Why Chris Christie Won't Run for President, despite Some GOP Pleas

Article excerpt

Rick Perry's fumbles have created an opening for a strong candidate to jump in the GOP presidential race. But Chris Christie really, truly does not seem to want to run, at least this time.

Chris Christie for president? The fumbles and foibles of Texas Gov. Rick Perry, no longer seen as the savior of the Republican presidential field, have opened up a big gaping hole for a strong candidate to jump in. And the blunt-spoken governor of New Jersey is just the guy, in the eyes of some GOP elites. It's not too late, they say. Really.

The only problem is that Governor Christie really, truly does not seem to want to run, at least this time around. Yes, Republican donors and fundraisers have been telling reporters that Christie is reconsidering, even after he once insisted that "short of suicide," he doesn't know how to convince people that he's not running. These unnamed donors are thinking wishfully, says Ross Baker, a political scientist at Rutgers University in New Brunswick, N.J.

Certainly, though, Christie is guilty of leading us on. He takes donors' phone calls. (Of course, maybe he just doesn't want to be rude. After all, they could also donate to his reelection campaign for governor, if he runs again in 2013.) He speaks out on national issues, like the future of entitlements. On Tuesday, he's speaking at the Ronald Reagan library in Simi Valley, Calif.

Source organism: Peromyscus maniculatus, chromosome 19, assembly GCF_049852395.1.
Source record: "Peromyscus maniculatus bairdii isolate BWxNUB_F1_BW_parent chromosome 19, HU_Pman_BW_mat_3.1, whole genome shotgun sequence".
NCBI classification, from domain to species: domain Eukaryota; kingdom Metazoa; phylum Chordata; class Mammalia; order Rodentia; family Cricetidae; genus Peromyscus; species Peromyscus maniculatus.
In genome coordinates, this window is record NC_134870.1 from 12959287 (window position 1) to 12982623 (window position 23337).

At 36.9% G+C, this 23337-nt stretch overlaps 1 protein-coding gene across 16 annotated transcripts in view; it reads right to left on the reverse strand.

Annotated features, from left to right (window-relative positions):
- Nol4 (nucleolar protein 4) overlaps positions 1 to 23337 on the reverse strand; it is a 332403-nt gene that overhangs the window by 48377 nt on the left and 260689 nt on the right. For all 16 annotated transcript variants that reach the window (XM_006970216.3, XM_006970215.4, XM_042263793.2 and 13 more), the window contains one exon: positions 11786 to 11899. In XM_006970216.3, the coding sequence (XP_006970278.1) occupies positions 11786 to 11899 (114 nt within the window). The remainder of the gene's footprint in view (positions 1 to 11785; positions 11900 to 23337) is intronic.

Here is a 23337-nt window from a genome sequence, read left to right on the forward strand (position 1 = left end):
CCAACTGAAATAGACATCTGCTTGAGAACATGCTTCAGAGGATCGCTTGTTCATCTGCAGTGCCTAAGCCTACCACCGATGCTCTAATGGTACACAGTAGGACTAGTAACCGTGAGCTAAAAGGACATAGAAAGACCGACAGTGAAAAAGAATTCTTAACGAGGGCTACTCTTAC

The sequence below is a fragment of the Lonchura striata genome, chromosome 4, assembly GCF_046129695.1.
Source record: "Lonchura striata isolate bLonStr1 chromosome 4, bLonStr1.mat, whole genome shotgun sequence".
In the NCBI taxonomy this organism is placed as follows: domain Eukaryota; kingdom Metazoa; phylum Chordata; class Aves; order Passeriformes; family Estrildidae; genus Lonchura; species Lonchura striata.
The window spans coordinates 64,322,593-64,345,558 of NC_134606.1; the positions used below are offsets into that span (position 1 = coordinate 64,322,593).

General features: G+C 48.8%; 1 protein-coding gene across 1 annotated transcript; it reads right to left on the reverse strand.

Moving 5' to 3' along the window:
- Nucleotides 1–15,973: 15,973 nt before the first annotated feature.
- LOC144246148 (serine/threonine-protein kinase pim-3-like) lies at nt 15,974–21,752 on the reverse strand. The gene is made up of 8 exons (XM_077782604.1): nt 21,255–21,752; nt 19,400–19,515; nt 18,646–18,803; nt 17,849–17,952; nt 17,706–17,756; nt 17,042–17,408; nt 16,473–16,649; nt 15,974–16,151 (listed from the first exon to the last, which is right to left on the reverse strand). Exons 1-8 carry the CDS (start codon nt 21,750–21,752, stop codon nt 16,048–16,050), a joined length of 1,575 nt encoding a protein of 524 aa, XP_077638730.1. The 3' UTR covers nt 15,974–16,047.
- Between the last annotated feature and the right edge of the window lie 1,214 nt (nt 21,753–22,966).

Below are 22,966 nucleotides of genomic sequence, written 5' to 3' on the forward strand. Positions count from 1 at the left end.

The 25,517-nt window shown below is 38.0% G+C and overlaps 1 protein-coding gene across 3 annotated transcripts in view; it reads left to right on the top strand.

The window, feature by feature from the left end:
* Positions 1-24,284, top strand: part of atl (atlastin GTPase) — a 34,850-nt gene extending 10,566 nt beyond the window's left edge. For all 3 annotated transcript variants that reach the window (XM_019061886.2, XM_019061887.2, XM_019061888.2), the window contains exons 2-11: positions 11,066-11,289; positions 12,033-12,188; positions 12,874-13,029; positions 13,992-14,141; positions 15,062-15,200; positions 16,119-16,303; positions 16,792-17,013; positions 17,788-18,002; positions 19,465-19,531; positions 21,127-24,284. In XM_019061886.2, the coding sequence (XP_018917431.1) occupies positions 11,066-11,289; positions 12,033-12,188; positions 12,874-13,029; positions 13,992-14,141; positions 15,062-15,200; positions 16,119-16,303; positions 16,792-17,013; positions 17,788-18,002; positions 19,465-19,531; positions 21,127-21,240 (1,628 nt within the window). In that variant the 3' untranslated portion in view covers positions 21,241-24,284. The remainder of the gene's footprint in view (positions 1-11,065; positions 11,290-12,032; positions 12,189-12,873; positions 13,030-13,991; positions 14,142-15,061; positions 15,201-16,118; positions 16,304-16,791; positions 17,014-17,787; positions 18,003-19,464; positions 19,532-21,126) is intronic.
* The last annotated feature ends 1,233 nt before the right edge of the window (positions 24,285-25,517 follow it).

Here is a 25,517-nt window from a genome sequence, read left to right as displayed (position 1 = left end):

Last week, a pro-Christie group launched a $1.5 million TV ad campaign in New York and Philadelphia, praising his leadership.

But listen to what Christie actually says about running for president, not what unnamed donors say he's saying in private. In an appearance last Thursday at New Jersey's Rider University, Christie spoke in less-than-glowing terms about the prospect of getting up at 5:30 in the morning, on a minus-15-degree day in Des Moines, to go shake hands at a meatpacking plant.

Running for president, Christie said, has got to be "something that you and your family really believes is not only the right thing to do, but I think what you must do at that time in your life, both for you and for your country." He went on, "For me, the answer to that was, it isn't."

When Christie says that, he sounds like he means it. His heart isn't in it. And it's that honesty and authenticity that are his stock in trade. If he were to turn around now and decide to run, at this late moment, he would lose credibility.

It's also possible that Christie has learned a lesson from watching Governor Perry belly-flop on the national stage. …